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    By As the 9th Light Horse Regiment (3rd Light Horse Brigade) was fighting their way towards el Buqqar and Point 720, at 11:35, the 8th Mounted Brigade reported by phone to the Australian Mounted Divisional headquarters, that the advance by the infantry brigade towards Point 720 was proceeding, but that the garrison on Point 720 had been "presumably wiped out", as Ottoman soldiers were seen riding over the top of the hill. The 12th Light Armoured Motor Battery was ordered to support the 3rd Light Horse Brigade advance against Point 720. By 14:10 the 9th Light Horse Regiment was reported to be advancing with its right on the cross roads at Taweil el Habari and its left on El Buqqar, with two squadrons of the 10th Light Horse Regiment on their right, facing east within sight. When the 9th Light Horse Regiment had been held up at 13:45 by machine gun fire from Point 820, the 1/1st Nottinghamshire Royal Horse Artillery came into action, against the Ottoman fire. The 3rd Light Horse Brigade reported to the Australian Mounted Division at 14:37 that Ottoman forces were holding Point 720 on a front 1 mile (1.6 km) long, "in strength." By 15:05 the 9th Light Horse Regiment, conforming to infantry moves, had advanced to within 1 mile (1.6 km) of Point 720. At 08:35 further infantry reinforcements had been expected to arrive at about 13:00, however they didn't arrive until 16:35 when the 229th Brigade (74th Division) was reported advancing on the left flank of the 3rd Light Horse Brigade, causing considerable Ottoman movements on Point 820. By 17:10 an Ottoman position defended by four machine guns and 400 infantry defending Point 820, was reconnoitred by the armoured cars attached to the light horsemen, which drove to just east of the cross roads east of el Buggar, reporting the 53rd (Welsh) Division deployments of the 159th Brigade against Point 630 and Kh. Imleih, the 160th Brigade opposing Point 720 and the 229th Brigade opposing el Buqqar ridge. At 18:00 the 8th Mounted Brigade's reserve regiment was still holding the line when the 3rd Light Horse Brigade supported by 1/1st Nottinghamshire RHA counter-attacked along with two infantry brigades of the 53rd (Welsh) Division and the Ottoman forces retired during the evening. The yeomanry lost 24 killed and 53 wounded with 10 missing.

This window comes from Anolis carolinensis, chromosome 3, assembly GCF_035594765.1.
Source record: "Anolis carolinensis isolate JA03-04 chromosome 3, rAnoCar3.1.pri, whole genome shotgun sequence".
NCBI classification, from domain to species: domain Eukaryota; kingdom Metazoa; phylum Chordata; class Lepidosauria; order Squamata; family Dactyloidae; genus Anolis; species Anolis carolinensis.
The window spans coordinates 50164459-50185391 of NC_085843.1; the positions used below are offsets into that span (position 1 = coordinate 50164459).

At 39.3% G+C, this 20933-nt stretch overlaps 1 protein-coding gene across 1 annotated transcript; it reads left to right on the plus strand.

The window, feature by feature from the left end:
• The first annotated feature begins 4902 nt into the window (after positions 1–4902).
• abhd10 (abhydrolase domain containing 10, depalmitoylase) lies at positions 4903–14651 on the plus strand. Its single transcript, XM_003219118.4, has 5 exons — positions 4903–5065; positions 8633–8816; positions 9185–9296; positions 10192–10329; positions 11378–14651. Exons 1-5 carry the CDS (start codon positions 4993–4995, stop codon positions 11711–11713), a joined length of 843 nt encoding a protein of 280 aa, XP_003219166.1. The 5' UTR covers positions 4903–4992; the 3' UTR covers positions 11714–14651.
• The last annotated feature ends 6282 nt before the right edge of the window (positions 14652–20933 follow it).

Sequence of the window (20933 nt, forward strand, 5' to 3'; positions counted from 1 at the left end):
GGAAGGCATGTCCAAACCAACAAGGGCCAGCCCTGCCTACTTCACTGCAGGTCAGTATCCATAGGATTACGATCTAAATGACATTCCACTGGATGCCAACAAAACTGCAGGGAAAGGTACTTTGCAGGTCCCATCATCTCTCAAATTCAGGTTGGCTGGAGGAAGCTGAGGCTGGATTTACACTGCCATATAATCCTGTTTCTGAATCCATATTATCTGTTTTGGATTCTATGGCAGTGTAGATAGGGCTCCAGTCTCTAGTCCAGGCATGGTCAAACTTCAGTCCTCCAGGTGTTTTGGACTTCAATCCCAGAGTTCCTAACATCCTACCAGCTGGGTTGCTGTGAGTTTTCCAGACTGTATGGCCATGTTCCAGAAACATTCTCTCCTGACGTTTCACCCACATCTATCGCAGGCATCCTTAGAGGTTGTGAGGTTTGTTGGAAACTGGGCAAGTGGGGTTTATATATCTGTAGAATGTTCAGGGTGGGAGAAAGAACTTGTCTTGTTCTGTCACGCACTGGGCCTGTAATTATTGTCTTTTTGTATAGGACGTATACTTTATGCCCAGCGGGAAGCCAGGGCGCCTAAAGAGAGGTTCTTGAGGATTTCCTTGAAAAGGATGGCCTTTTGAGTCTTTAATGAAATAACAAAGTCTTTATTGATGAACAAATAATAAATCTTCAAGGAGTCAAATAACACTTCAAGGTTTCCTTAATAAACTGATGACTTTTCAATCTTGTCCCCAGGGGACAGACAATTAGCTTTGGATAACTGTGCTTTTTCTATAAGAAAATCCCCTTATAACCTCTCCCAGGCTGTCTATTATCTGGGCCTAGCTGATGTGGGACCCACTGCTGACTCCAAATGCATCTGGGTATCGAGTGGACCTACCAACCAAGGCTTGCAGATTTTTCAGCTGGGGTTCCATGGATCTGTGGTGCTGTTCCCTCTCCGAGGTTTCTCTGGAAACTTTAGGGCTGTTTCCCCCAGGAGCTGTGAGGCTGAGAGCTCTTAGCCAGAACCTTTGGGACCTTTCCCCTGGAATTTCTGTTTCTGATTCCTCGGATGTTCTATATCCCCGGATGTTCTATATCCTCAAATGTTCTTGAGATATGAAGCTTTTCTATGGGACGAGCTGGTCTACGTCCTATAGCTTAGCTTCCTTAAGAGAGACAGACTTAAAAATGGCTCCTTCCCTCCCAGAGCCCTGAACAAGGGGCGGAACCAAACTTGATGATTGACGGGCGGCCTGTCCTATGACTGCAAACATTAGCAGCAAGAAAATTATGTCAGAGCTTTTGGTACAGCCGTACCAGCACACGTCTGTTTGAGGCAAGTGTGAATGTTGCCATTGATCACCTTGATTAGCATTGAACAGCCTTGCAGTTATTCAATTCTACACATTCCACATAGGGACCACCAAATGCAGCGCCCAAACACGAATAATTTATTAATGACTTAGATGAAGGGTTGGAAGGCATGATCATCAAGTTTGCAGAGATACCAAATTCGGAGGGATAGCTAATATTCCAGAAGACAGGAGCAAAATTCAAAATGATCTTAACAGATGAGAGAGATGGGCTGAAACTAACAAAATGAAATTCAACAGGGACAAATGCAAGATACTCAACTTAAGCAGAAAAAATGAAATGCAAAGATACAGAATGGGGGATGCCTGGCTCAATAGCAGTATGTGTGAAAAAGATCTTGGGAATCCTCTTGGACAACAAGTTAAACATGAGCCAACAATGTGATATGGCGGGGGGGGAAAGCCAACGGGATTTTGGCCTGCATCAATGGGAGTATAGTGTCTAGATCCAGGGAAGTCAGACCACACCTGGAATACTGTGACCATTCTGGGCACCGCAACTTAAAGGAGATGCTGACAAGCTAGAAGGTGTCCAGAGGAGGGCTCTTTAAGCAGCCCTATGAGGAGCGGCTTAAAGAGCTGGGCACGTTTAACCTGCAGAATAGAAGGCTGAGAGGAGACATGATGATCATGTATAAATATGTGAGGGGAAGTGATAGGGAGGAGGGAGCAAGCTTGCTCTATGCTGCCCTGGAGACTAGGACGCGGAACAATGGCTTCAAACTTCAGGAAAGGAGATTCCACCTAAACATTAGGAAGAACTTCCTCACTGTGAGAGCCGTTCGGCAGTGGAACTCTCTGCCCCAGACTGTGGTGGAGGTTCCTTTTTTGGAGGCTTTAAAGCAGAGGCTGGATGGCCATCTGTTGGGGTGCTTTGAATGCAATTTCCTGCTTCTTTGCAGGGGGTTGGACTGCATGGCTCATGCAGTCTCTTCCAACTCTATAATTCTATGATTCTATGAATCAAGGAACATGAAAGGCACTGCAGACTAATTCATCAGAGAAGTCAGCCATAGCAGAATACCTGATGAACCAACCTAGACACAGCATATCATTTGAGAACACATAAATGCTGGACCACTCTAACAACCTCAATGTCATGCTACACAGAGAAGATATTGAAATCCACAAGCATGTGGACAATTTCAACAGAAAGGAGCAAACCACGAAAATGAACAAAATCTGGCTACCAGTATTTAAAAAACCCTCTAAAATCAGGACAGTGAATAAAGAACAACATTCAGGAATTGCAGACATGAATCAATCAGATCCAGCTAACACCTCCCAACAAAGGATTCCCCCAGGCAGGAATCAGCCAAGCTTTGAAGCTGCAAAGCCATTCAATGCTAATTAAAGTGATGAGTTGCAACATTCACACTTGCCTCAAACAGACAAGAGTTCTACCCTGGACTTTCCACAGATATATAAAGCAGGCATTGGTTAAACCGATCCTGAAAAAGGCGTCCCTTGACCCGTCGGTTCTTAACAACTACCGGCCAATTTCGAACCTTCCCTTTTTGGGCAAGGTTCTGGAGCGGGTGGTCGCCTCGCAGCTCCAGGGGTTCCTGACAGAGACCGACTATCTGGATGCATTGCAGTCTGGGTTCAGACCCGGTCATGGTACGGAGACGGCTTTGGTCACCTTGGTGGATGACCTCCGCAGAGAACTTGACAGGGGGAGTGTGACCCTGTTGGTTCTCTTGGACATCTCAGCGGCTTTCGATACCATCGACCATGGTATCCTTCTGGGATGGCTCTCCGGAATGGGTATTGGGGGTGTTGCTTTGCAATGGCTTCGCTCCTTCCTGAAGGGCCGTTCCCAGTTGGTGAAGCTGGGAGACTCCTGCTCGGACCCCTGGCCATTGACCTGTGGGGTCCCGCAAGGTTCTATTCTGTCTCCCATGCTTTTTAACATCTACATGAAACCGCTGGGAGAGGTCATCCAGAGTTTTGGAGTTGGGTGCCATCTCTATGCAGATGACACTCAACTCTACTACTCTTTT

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    A shot or two fired out in the desert to the south-east of their position put the long piquet line of the 1st and 2nd Light Horse Regiment (1st Light Horse Brigade) on alert about midnight, when the 3rd Light Horse Regiment (1st Light Horse Brigade) was called up to the front line. The Austrian, German and Ottoman advance paused after finding the gullies held by the light horsemen, but at about 01:00, a sudden heavy burst of fire along the whole front began the attack of the considerably superior Ottoman and German forces, and by 02:00 they had in many places advanced to within 50 yards (46 m) of the Australian line.